What comes next with Wal-Mart's plan to open its first store in the District?

Walmart customer checks out at Walmart in San Jose, Calif., Wednesday, Aug. 13, 2008. Wal-Mart Stores Inc. said Thursday second-quarter profit rose 17 percent and raised its full-year forecast as the world's largest retailer benefits from low prices that are attracting financially squeezed shoppers in a challenging economy and its campaign to cut costs. (AP Photo/Paul Sakuma)
Walmart customer checks out at Walmart in San Jose, Calif., Wednesday, Aug. 13, 2008. Wal-Mart Stores Inc. said Thursday second-quarter profit rose 17 percent and raised its full-year forecast as the world's largest retailer benefits from low prices that are attracting financially squeezed shoppers in a challenging economy and its campaign to cut costs. (AP Photo/Paul Sakuma) (Paul Sakuma - AP)

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By Mike DeBonis
Friday, July 16, 2010

Get ready for the picket lines and raucous community meetings: Wal-Mart is coming.

As The Washington Post first reported this month, the world's largest retailer is eyeing an 11-acre Northeast parcel for its first D.C. store.

We've been through this before.

In 2004, the company explored locating a 100,000-square-foot store at the Rhode Island Place shopping center, adjacent to the Rhode Island Avenue Metro stop. Brookland business and community leaders, allied with union organizers, rallied against it. The company abandoned plans within months, citing that "the site did not meet the requirements to best serve our customers."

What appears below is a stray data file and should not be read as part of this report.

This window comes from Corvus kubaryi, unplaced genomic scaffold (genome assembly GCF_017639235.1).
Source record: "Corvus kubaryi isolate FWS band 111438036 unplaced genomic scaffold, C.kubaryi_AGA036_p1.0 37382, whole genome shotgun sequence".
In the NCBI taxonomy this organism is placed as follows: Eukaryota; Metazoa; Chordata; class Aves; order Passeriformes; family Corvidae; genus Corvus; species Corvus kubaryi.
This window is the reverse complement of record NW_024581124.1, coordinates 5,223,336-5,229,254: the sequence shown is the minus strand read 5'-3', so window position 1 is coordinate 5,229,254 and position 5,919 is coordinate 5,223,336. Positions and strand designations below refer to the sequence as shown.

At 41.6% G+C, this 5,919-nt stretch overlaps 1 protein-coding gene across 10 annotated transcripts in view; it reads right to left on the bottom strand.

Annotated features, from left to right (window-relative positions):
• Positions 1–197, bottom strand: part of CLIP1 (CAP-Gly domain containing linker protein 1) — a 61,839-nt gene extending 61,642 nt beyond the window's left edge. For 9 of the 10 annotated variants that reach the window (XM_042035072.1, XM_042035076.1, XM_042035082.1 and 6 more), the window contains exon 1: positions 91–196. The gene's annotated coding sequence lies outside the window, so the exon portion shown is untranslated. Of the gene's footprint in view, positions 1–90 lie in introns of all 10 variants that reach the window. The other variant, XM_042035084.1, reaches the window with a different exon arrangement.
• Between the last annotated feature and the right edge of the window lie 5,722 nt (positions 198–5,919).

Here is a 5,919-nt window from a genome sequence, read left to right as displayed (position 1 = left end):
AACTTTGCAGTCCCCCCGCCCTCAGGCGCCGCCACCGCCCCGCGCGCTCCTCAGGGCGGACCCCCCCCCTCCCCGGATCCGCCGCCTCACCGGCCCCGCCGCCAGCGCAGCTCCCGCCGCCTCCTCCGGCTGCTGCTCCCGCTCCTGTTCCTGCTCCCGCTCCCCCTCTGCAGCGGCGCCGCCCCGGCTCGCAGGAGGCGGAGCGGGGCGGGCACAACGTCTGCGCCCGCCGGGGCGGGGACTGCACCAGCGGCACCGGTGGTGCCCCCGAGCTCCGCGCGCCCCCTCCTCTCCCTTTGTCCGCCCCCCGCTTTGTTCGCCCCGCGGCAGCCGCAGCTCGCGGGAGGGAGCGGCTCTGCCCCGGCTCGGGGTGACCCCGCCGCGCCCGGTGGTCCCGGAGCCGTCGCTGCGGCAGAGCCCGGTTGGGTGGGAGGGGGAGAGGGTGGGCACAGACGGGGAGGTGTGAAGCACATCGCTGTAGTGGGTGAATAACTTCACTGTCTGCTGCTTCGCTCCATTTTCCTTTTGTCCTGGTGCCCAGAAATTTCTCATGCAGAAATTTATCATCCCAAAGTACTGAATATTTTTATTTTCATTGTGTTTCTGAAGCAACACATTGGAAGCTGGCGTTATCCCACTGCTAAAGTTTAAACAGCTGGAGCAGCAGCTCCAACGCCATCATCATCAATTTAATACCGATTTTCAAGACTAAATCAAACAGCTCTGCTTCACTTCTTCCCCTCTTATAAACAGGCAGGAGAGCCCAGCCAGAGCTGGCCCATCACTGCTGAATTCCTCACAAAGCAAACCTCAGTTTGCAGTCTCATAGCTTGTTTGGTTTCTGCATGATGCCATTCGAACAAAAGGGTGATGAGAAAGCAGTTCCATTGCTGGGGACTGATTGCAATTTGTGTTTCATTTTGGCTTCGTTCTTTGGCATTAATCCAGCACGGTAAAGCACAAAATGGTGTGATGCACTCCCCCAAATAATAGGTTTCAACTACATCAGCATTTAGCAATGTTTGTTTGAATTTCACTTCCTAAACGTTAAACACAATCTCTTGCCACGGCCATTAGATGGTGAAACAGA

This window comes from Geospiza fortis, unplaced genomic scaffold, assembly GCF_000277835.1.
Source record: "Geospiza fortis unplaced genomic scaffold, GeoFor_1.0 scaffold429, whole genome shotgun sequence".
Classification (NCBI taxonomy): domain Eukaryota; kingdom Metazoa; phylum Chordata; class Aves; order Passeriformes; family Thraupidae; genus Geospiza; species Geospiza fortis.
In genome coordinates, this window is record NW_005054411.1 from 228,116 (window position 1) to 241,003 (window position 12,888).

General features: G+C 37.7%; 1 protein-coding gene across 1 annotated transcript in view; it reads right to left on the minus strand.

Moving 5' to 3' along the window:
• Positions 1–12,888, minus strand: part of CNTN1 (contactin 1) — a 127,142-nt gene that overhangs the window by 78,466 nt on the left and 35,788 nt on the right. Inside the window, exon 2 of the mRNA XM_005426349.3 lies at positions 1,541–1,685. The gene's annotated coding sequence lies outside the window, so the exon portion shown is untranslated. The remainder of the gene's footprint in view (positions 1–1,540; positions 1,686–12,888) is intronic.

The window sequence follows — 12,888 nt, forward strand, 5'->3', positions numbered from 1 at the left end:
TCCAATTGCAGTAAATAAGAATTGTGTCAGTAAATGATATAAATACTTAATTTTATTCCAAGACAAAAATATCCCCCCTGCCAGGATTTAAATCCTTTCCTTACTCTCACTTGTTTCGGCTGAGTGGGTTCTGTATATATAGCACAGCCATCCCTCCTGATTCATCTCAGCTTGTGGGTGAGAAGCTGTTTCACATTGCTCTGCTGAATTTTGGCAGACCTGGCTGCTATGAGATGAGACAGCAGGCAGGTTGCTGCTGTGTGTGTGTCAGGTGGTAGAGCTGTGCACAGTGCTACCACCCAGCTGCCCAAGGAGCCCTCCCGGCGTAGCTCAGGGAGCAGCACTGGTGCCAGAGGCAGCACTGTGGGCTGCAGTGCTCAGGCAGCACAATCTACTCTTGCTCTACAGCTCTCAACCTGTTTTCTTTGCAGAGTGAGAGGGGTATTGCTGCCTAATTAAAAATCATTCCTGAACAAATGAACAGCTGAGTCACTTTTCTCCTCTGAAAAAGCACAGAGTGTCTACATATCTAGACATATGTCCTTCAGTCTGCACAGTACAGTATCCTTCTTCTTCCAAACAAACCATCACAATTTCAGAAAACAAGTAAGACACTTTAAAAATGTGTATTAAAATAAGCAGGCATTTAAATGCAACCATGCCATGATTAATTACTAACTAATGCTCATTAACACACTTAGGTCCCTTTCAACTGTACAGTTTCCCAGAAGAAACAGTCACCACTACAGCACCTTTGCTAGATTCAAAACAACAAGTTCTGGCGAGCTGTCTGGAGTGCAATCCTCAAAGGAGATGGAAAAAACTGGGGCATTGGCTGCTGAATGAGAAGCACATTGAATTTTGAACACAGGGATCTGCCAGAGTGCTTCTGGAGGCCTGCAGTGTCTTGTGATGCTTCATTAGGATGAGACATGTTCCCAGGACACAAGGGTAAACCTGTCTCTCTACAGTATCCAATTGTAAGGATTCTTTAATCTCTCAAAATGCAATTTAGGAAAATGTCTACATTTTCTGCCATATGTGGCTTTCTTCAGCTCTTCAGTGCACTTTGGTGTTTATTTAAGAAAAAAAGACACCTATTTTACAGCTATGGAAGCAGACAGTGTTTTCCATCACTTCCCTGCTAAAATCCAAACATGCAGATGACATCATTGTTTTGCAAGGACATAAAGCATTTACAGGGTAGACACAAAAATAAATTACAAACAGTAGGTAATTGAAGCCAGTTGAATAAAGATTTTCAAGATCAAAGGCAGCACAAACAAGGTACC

Last year, the company looked closely at a site near Poplar Point in Ward 8, but it turned out to be too small and too fraught with potential for government interference.

The game plan for unions, who have long been stalwart foes of the mega-retailer's labor practices, will remain much the same this time.

Earlier this year, an organizer for the United Food and Commercial Workers got wind of a Wal-Mart community representative's appearance at a meeting of the Anacostia Coordinating Council, an umbrella group of civic organizations in Ward 8. The rep wasn't there to talk about a potential store, only to tout the $400-billion-a-year corporation's various community-service efforts.

A dozen UFCW members came -- sending a message that Wal-Mart wasn't welcome. "They got a dose of what the residents think," says Thomas McNutt, UFCW Local 400 president.

Joslyn N. Williams, leader of the Metropolitan Washington Council AFL-CIO, says activists will try to get residents to look past the "superficial seductiveness" of those low, low prices.

But the seduction might be less superficial in a city hurting from near-record unemployment. The District needs the jobs, even at near-minimum wages, and residents tend to appreciate the prices.

Take what happened last month in Chicago, a union town if ever there was one. The mega-retailer won an unlikely 50-0 approval from the city council on a deal that lets a second Wal-Mart be built and could allow as many as a dozen others within the city limits. To break the union opposition, Wal-Mart reportedly agreed to pay workers $8.75 an hour -- 50 cents above the city minimum wage -- and after a year, a raise of 40 cents an hour.

The reason for the unanimity is simple: "This is all about jobs," Mayor Richard M. Daley said.


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